With more than a homicide a day in Baltimore to start 2017, Mayor Catherine Pugh said Wednesday that her administration is searching for answers to the city’s persistent crime.
Through the first 39 days of the year, 40 people were killed — a 118 percent increase from the same time in 2016. More than 112 people have been shot.
“This strategy that we have in place is not working to the extent we need it to,” Pugh said.
She cited the case of an 18-year-old teen who was shot and killed by police Tuesday. Police said the teen was carrying a gun and had been arrested three times in the past month on drug and gun charges.
He had just been released from jail Monday on bail for felony gun and drug possession charges, and was back on the street with another gun, according to a police spokesman.
“It shows dysfunction, I believe, in our criminal justice system,” Pugh said of the case. “People who have those many gun charges probably should not be on our streets. We’ve got a crime problem in our city. We’ve got a lot of work to do.”
In contrast to the soaring homicide rate in Baltimore — where about 620,000 people live — New York City is experiencing record lows in violence. In January, 20 people were killed in the city of 8.4 million.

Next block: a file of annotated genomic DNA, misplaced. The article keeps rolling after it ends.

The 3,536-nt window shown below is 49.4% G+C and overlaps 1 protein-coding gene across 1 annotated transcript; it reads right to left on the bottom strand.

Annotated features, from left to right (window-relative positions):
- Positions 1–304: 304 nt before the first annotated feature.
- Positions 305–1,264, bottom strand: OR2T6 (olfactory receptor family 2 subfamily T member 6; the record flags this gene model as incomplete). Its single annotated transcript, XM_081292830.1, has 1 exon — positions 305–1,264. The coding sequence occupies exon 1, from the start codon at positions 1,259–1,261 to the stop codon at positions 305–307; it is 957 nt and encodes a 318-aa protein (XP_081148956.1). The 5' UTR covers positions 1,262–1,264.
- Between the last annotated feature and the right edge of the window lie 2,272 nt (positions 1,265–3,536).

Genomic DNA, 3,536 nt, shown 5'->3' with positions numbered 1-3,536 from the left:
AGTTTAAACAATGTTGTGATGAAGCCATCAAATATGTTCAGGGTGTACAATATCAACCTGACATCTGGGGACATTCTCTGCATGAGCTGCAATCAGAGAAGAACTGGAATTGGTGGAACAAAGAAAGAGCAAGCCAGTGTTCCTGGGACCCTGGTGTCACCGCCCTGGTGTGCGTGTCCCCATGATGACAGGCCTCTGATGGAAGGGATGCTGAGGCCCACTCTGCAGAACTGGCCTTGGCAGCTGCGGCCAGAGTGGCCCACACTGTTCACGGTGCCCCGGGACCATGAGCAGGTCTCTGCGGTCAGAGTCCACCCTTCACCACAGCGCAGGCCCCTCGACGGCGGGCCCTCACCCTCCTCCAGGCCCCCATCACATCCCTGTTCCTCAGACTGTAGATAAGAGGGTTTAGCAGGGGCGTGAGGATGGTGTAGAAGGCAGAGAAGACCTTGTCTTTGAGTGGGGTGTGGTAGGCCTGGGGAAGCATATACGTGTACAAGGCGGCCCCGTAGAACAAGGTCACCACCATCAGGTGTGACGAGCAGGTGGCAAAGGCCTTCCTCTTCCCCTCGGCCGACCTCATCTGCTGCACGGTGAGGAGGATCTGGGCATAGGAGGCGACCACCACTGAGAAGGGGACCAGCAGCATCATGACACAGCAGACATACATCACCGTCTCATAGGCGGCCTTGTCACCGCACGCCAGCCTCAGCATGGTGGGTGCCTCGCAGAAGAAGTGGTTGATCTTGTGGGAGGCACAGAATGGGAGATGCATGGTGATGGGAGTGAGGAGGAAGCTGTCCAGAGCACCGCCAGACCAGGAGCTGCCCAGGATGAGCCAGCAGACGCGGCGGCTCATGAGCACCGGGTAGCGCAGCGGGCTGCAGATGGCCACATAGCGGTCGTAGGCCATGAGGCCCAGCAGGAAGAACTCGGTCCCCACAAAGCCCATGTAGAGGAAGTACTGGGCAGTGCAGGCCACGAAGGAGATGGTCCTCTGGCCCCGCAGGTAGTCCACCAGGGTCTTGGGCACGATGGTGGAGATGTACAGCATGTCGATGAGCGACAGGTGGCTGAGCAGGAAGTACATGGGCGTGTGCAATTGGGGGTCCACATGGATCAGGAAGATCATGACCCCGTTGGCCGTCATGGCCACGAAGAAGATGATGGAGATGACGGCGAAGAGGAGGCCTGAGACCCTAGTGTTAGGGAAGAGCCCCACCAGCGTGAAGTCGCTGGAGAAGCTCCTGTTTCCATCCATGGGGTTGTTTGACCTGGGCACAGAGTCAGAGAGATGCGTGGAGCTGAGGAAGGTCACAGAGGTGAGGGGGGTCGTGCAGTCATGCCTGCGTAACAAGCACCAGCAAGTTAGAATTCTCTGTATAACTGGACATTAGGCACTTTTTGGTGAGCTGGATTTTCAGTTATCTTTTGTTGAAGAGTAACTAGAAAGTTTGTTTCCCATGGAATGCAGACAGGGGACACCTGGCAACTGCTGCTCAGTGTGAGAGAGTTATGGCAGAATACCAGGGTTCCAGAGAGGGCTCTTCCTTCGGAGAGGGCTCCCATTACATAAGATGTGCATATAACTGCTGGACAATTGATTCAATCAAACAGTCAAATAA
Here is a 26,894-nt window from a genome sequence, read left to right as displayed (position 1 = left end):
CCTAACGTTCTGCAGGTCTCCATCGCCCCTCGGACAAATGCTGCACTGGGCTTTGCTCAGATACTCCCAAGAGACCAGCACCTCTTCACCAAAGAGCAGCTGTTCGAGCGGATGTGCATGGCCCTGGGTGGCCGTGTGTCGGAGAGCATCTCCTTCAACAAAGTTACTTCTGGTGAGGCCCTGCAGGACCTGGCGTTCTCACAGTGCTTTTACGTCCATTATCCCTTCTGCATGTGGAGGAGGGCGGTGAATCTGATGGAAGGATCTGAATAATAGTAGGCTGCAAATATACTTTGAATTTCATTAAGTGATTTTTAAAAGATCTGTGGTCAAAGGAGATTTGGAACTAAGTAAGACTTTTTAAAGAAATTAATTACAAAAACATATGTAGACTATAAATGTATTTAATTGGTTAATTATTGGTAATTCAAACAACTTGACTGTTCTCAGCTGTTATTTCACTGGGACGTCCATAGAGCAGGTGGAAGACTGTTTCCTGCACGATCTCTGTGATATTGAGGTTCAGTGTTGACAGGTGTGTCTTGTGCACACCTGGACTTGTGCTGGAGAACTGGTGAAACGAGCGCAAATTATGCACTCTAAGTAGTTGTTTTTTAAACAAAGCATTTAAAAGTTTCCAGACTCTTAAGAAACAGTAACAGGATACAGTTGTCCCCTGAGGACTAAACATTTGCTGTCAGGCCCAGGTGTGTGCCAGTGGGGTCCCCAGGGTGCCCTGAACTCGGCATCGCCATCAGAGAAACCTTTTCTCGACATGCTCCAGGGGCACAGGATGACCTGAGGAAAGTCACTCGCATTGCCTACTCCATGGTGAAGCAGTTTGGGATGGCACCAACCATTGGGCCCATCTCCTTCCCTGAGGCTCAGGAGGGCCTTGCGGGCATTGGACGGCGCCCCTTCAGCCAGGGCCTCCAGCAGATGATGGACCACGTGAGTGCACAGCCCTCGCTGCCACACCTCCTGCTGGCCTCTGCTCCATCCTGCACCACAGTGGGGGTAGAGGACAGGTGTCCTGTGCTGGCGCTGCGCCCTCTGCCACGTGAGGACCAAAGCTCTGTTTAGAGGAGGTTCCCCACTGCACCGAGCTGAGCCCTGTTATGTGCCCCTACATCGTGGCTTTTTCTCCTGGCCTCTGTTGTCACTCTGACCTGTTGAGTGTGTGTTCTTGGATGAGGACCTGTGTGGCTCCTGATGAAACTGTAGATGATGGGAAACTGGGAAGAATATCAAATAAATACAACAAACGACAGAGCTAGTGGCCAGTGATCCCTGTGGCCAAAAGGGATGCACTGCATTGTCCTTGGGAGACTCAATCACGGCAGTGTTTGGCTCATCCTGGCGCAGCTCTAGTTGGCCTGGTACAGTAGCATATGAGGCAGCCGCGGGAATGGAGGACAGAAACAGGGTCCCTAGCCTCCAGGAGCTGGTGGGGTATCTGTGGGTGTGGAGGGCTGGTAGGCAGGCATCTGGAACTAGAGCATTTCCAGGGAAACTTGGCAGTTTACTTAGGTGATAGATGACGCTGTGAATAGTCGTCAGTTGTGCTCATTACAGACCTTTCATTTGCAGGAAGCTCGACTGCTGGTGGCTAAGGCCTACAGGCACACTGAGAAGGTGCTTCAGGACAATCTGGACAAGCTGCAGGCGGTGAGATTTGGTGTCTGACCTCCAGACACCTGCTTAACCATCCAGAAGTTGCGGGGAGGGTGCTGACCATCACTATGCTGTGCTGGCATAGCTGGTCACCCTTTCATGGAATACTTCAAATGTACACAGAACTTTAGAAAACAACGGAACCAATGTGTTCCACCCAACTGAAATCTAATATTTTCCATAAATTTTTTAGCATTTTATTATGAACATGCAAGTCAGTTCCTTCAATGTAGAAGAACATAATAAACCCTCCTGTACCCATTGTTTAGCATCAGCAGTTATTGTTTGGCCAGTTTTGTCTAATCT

Pugh said she’s meeting with experts from the U.S. Conference of Mayors and Bloomberg Philanthropies to try to come up with solutions to the crime problem. She noted last week she called a meeting of nearly 100 community members to discuss a different direction for the city.
“It was focused on what we need to do about the crime problem in our city,” Pugh said. “While I know that gun violence is a major problem in our city, I also know that police can’t solve this problem by themselves. … A group of us came together to talk about solutions. How do we get the community engaged? How do we make our streets safer?”
Pugh said the urgency of the problem hit home this week as she read to third-grade students. One of the students asked her, “How do you make us feel safe?”
“You know that when third-graders are thinking about it, that kindergartners are thinking about it,” she said. “This is serious business. We’ve got to get to the bottom of it.”
The mayor recently authorized the hiring of 100 additional officers to patrol Baltimore’s streets.
That move came after Police Commissioner Kevin Davis said in January he would reassign 100 of the department’s officers to patrol duty amid charges from the police union that the city is “at great risk” because there are not enough officers to adequately cover patrol shifts.
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